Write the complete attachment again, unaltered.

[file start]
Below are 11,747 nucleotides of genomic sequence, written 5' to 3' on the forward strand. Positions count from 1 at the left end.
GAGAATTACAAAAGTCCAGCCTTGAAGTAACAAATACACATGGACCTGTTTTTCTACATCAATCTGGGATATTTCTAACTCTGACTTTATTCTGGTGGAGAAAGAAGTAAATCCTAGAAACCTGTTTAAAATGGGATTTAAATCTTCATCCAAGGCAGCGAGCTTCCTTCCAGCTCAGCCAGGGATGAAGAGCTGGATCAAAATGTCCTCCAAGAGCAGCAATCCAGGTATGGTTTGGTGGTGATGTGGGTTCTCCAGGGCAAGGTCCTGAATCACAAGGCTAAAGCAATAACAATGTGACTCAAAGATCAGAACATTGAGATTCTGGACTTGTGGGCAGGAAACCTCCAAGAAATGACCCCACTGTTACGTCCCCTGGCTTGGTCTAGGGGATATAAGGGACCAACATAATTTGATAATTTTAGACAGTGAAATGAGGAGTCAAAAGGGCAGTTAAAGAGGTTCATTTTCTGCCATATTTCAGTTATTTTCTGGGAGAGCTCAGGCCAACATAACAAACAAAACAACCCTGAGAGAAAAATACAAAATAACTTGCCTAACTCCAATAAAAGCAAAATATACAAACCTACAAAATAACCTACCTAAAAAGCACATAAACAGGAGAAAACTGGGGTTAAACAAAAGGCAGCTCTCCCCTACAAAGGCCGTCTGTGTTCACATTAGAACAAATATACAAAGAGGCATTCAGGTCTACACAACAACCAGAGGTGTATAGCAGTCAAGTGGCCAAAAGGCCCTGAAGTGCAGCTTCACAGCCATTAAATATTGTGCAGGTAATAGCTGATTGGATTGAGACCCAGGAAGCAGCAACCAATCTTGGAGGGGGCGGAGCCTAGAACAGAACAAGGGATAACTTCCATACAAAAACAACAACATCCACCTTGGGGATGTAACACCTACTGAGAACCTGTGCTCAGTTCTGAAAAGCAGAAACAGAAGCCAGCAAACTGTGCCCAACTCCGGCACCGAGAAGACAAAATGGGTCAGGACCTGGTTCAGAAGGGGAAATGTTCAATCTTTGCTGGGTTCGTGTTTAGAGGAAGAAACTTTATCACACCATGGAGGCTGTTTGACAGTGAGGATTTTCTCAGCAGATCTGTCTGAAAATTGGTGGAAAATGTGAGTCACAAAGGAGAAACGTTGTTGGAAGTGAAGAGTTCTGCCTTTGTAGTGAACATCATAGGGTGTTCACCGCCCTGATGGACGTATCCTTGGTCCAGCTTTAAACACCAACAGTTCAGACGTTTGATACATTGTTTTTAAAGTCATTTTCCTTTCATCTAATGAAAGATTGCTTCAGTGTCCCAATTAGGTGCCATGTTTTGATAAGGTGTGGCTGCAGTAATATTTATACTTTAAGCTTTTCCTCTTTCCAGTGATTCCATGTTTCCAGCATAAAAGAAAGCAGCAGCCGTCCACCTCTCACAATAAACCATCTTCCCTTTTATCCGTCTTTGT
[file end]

Below are 11,747 nucleotides of genomic sequence, written 5' to 3' on the forward strand. Positions count from 1 at the left end.
GAGAATTACAAAAGTCCAGCCTTGAAGTAACAAATACACATGGACCTGTTTTTCTACATCAATCTGGGATATTTCTAACTCTGACTTTATTCTGGTGGAGAAAGAAGTAAATCCTAGAAACCTGTTTAAAATGGGATTTAAATCTTCATCCAAGGCAGCGAGCTTCCTTCCAGCTCAGCCAGGGATGAAGAGCTGGATCAAAATGTCCTCCAAGAGCAGCAATCCAGGTATGGTTTGGTGGTGATGTGGGTTCTCCAGGGCAAGGTCCTGAATCACAAGGCTAAAGCAATAACAATGTGACTCAAAGATCAGAACATTGAGATTCTGGACTTGTGGGCAGGAAACCTCCAAGAAATGACCCCACTGTTACGTCCCCTGGCTTGGTCTAGGGGATATAAGGGACCAACATAATTTGATAATTTTAGACAGTGAAATGAGGAGTCAAAAGGGCAGTTAAAGAGGTTCATTTTCTGCCATATTTCAGTTATTTTCTGGGAGAGCTCAGGCCAACATAACAAACAAAACAACCCTGAGAGAAAAATACAAAATAACTTGCCTAACTCCAATAAAAGCAAAATATACAAACCTACAAAATAACCTACCTAAAAAGCACATAAACAGGAGAAAACTGGGGTTAAACAAAAGGCAGCTCTCCCCTACAAAGGCCGTCTGTGTTCACATTAGAACAAATATACAAAGAGGCATTCAGGTCTACACAACAACCAGAGGTGTATAGCAGTCAAGTGGCCAAAAGGCCCTGAAGTGCAGCTTCACAGCCATTAAATATTGTGCAGGTAATAGCTGATTGGATTGAGACCCAGGAAGCAGCAACCAATCTTGGAGGGGGCGGAGCCTAGAACAGAACAAGGGATAACTTCCATACAAAAACAACAACATCCACCTTGGGGATGTAACACCTACTGAGAACCTGTGCTCAGTTCTGAAAAGCAGAAACAGAAGCCAGCAAACTGTGCCCAACTCCGGCACCGAGAAGACAAAATGGGTCAGGACCTGGTTCAGAAGGGGAAATGTTCAATCTTTGCTGGGTTCGTGTTTAGAGGAAGAAACTTTATCACACCATGGAGGCTGTTTGACAGTGAGGATTTTCTCAGCAGATCTGTCTGAAAATTGGTGGAAAATGTGAGTCACAAAGGAGAAACGTTGTTGGAAGTGAAGAGTTCTGCCTTTGTAGTGAACATCATAGGGTGTTCACCGCCCTGATGGACGTATCCTTGGTCCAGCTTTAAACACCAACAGTTCAGACGTTTGATACATTGTTTTTAAAGTCATTTTCCTTTCATCTAATGAAAGATTGCTTCAGTGTCCCAATTAGGTGCCATGTTTTGATAAGGTGTGGCTGCAGTAATATTTATACTTTAAGCTTTTCCTCTTTCCAGTGATTCCATGTTTCCAGCATAAAAGAAAGCAGCAGCCGTCCACCTCTCACAATAAACCATCTTCCCTTTTATCCGTCTTTGT